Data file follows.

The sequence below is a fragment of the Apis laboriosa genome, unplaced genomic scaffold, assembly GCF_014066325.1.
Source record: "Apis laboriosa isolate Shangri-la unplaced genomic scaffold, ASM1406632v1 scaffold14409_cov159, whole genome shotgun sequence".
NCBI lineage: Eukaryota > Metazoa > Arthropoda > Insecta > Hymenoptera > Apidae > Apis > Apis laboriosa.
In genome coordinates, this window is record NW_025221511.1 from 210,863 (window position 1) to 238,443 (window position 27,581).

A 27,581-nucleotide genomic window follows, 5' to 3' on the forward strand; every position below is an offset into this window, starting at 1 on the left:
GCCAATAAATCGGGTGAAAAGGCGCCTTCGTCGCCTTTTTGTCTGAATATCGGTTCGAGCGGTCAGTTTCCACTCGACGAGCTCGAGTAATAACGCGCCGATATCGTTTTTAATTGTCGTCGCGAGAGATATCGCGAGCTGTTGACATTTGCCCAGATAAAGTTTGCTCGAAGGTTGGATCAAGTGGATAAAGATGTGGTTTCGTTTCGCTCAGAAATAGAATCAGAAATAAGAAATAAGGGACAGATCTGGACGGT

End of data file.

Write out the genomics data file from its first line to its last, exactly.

The sequence below is a fragment of the Apis laboriosa genome, unplaced genomic scaffold, assembly GCF_014066325.1.
Source record: "Apis laboriosa isolate Shangri-la unplaced genomic scaffold, ASM1406632v1 scaffold14409_cov159, whole genome shotgun sequence".
NCBI lineage: Eukaryota > Metazoa > Arthropoda > Insecta > Hymenoptera > Apidae > Apis > Apis laboriosa.
In genome coordinates, this window is record NW_025221511.1 from 210,863 (window position 1) to 238,443 (window position 27,581).

A 27,581-nucleotide genomic window follows, 5' to 3' on the forward strand; every position below is an offset into this window, starting at 1 on the left:
GCCAATAAATCGGGTGAAAAGGCGCCTTCGTCGCCTTTTTGTCTGAATATCGGTTCGAGCGGTCAGTTTCCACTCGACGAGCTCGAGTAATAACGCGCCGATATCGTTTTTAATTGTCGTCGCGAGAGATATCGCGAGCTGTTGACATTTGCCCAGATAAAGTTTGCTCGAAGGTTGGATCAAGTGGATAAAGATGTGGTTTCGTTTCGCTCAGAAATAGAATCAGAAATAAGAAATAAGGGACAGATCTGGACGGT